# 5 CPU's Task scheduling N process

Question.

There are 5 CPUs and N number of tasks in the queue. You have to use minimum CPUs to process the tasks.

A task is of format [arrival time, time to process the task].

Note:

1. You can only use at most 5 CPUs. If it is not possible in 5 CPUs, print -1.

2. The time to process the task should not be greater than 10 i.e (Time waiting in queue + time to process the task) <= 10.

3. If to process the current task, you need more than 10 seconds in current CPU, you can move to a different CPU and check if it is possible to process the task in <=10 time.

4. If it is not possible to process the task in <=10 or at most 5 CPUs, print -1.

Constraints.

0 <= Arrival time <= 500

1 <= time to process the task <= 10

0 <= N <=500

You can only use iostream library. No STL's are allowed.

Time : 3 second for T test cases

Eg:-

Input

3

1 6

2 7

3 1

Output

2

Explanation:

3 - N

1 6 - the first task arrives in CPU0 at time 1, and leaves at time 7 (1+6). CPUs used = 1.

2 7 - the second task arrives in CPU0 at time 2, and wait for 5 seconds in the queue, so overall processing time is 5+7 > 10. So it is moved to CPU1. CPUs used = 2.

3 1 - the third task arrives. it can go to CPU0 or CPU1, as processing time is 5 ( (7-3) + 1 ) and 7 ( (9-3) + 1 ) seconds respectively. CPUs used = 2.

CPU1 is a fresh CPU. So task2 will be completed in 9 (2 + 7) seconds without any Time to wait in the queue.

My Approach:

1. Initially, thought this as a variant of minimum train-platform problem. But that was wrong.

2. Tried a greedy approach, but it gave -1 for some valid solutions.

3. Trying memoization approach.

Recursive approach solves the problem, but it gets timed out. (No wonder)

What is the possible way to save the state of int, int, int[]?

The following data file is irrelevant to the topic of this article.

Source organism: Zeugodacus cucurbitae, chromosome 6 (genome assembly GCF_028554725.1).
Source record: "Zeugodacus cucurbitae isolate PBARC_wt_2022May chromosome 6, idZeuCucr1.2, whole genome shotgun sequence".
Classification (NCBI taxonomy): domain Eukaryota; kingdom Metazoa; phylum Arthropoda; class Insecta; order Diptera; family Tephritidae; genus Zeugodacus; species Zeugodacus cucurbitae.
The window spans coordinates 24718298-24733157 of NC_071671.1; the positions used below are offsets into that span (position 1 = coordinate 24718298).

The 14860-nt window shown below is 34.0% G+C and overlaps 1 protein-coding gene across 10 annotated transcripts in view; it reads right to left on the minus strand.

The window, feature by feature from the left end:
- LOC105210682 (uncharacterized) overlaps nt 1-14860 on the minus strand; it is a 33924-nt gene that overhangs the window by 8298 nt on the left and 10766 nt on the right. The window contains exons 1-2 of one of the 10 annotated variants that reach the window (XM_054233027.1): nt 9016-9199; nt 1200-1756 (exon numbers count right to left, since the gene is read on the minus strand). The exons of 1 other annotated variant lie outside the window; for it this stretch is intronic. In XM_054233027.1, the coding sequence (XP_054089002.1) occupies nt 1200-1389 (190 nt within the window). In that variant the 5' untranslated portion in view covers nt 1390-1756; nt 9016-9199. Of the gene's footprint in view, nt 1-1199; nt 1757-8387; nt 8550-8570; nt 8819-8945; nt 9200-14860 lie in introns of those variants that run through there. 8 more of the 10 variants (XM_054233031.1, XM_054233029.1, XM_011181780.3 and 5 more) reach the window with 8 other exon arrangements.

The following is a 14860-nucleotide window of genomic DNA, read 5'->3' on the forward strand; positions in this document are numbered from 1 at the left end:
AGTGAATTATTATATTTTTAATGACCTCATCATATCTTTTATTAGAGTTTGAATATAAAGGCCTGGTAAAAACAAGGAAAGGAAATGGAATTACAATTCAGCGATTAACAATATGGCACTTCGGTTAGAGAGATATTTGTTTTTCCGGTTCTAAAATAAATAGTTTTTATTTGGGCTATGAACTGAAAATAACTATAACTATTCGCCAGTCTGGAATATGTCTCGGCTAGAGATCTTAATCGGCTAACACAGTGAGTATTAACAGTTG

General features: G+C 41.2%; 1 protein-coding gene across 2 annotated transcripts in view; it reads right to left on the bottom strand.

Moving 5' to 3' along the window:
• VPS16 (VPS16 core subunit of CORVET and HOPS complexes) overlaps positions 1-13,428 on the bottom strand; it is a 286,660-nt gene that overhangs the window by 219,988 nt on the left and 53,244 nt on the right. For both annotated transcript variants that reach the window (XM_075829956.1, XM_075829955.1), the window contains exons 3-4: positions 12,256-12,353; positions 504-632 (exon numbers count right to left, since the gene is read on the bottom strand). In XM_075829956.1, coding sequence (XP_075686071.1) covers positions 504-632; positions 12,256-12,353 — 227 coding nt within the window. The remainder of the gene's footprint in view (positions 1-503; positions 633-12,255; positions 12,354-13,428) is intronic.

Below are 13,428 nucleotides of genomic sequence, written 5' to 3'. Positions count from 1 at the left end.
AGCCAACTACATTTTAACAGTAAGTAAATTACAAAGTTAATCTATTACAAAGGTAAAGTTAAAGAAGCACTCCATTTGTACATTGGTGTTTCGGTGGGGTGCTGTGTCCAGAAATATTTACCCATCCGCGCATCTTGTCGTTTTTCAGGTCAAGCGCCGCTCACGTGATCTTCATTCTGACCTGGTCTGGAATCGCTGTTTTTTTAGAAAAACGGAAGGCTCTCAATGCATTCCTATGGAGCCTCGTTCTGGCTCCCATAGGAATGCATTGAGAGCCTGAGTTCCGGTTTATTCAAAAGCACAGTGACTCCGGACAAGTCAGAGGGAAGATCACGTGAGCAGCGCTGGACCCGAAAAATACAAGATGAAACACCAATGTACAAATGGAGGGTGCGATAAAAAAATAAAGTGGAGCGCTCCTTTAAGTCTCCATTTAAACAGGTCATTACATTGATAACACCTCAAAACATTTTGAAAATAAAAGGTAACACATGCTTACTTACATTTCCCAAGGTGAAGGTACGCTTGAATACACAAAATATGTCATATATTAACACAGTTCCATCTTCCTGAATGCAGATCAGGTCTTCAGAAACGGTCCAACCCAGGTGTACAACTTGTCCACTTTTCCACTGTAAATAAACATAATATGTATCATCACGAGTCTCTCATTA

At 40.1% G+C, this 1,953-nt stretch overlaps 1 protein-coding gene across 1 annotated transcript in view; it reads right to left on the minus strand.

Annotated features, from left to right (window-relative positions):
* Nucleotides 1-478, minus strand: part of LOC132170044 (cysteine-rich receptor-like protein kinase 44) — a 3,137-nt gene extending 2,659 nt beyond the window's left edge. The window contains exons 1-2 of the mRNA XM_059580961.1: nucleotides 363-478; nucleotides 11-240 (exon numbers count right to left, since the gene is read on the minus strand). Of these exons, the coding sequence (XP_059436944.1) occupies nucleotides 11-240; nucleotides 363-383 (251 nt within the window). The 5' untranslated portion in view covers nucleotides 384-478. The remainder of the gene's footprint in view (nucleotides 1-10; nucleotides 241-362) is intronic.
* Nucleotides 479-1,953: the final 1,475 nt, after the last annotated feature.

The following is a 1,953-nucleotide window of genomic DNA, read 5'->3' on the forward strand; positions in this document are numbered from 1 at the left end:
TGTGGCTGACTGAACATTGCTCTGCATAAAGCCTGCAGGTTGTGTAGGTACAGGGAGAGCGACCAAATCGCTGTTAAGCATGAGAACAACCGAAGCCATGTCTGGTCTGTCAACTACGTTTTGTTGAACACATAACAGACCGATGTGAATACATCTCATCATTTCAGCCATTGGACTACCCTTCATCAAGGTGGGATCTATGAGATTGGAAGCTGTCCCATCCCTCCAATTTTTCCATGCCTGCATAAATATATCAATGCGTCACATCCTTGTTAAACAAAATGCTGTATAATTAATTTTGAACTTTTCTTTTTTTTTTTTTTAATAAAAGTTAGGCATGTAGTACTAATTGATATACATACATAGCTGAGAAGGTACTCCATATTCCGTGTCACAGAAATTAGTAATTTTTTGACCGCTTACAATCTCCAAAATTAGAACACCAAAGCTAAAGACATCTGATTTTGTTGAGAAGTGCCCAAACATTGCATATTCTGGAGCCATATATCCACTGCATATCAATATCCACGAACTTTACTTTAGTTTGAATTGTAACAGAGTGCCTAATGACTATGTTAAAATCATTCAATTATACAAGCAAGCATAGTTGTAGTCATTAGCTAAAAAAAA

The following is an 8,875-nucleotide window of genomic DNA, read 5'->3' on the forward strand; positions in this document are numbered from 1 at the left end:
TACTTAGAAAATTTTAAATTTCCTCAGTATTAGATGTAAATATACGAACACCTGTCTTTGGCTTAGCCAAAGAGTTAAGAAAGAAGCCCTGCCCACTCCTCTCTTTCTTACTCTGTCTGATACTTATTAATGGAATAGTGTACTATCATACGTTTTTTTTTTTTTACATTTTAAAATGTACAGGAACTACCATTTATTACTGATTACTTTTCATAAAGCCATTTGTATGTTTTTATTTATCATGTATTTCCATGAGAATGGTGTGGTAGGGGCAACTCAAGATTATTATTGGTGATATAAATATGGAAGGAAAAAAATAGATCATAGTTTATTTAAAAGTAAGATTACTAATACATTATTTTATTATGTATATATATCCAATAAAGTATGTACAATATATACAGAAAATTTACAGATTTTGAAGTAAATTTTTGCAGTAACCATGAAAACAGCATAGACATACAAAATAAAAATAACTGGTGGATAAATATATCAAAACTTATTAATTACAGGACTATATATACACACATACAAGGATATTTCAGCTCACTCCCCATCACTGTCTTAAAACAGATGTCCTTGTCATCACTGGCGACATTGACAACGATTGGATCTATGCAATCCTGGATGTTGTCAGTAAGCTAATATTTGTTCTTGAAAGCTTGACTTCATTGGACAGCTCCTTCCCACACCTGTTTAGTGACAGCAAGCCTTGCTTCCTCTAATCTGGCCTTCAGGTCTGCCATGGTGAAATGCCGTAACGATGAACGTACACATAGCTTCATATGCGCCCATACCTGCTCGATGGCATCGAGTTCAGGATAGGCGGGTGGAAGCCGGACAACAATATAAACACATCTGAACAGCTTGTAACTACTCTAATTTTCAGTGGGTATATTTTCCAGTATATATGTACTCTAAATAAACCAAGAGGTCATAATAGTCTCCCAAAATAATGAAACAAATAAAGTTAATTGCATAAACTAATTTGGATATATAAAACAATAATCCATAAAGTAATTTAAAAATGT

I am also open to an iterative solution for the same.

Below is the code.

#include <iostream>
using namespace std;

#define MAXN 500

int min_cpus_used = 6;

int N;
int arr[MAXN];
int len[MAXN];

min_cpus_used = min( min_cpus_used, cpus_used_so_far);
return ;
}

if( cpus_used_so_far >= min_cpus_used ){
return ; //optimization
}

for(int i=0; i<cpus_used_so_far ; i++){

int processing_time = 0;

if( time_in_queue < 0 ) // ie processor is free before arrival
time_in_queue = 0;

// try with existing CPUs
if( processing_time <=10){

recurse( task_idx + 1 , cpus_used_so_far , exit_time_of_task_in_CPUs ); // can we optimize passing array

}

// try with new CPU
if (cpus_used_so_far+1 <= 5){

int new_cpu_index = cpus_used_so_far + 1 - 1; // converting to zero index

}else{
return ;
}

}

}

int main(){

ios_base::sync_with_stdio(false);
cin.tie(NULL);

cin>>N;

for(int i=0;i<N;i++){
cin>> arr[i] >> len[i];
}

if(min_cpus_used==6){
cout<< -1 <<endl;
}else{
cout << min_cpus_used <<endl;
}

}


Kindly help me with your thoughts on optimizing this solution.

• We cannot review this because we accept only real code. Pseudocode is off-topic. – t3chb0t Jun 15 '18 at 8:59
• @t3chb0t I have updated the question with a functional code. Kindly review it. – Arjun SK Jun 15 '18 at 11:41
• See also: 5 CPU's Task scheduling N process over at SO. – greybeard Jun 17 '18 at 17:21

Read through and bookmark the C++ Standard Guidelines. Numbers I note later are citations from this.

# Don’t write using namespace std;.

You can, however, in a CPP file (not H file) or inside a function put individual using std::string; etc. (See SF.7.)

#define MAXN 500


Don't use #define for constants or "functions" (⧺ES.31).

void recurse( int task_idx, int cpus_used_so_far, int  exit_time_of_task_in_CPUs[] ){


That last parameter is a pointer, with the implication that you are passing a pointer to the first of contiguous elements. Don’t pass unknown-sized arrays like that.

(Reading ahead…) since it is of fixed size known at compile time, define it as a std::array instead, both the actual array in main and the parameter (by reference).

int min_cpus_used = 6;

if (cpus_used_so_far+1 <= 5){

if(min_cpus_used==6){


Hard-coded magic numbers: are these all related? Define a constant instead of sprinkling these throughout the code.

Let’s see… cpus_used_so_far is not changed within the function, just passed a different value when recursing, right? It would be helpful for readability and analysis to mark it const in the declaration.

    if (cpus_used_so_far+1 <= 5){
⋮
}else{
return ;
}


That took me a moment to figure out what the else return was doing at the end of the function just before the closing braces. This would be much clearer if you invert the logic: put the exceptional case first, in the manner of precondition testing.

if (cpus_used_so_far+1 > 5)  return;
⋮


Note that there is no further indenting of the regular code, since it is not nested anymore — it is the main-line of code.

cin.tie(NULL);


Don’t use the C macro NULL. For a null pointer, it is the keyword nullptr.

    cout<< -1 <<endl;


Don’t use endl. Just use \n.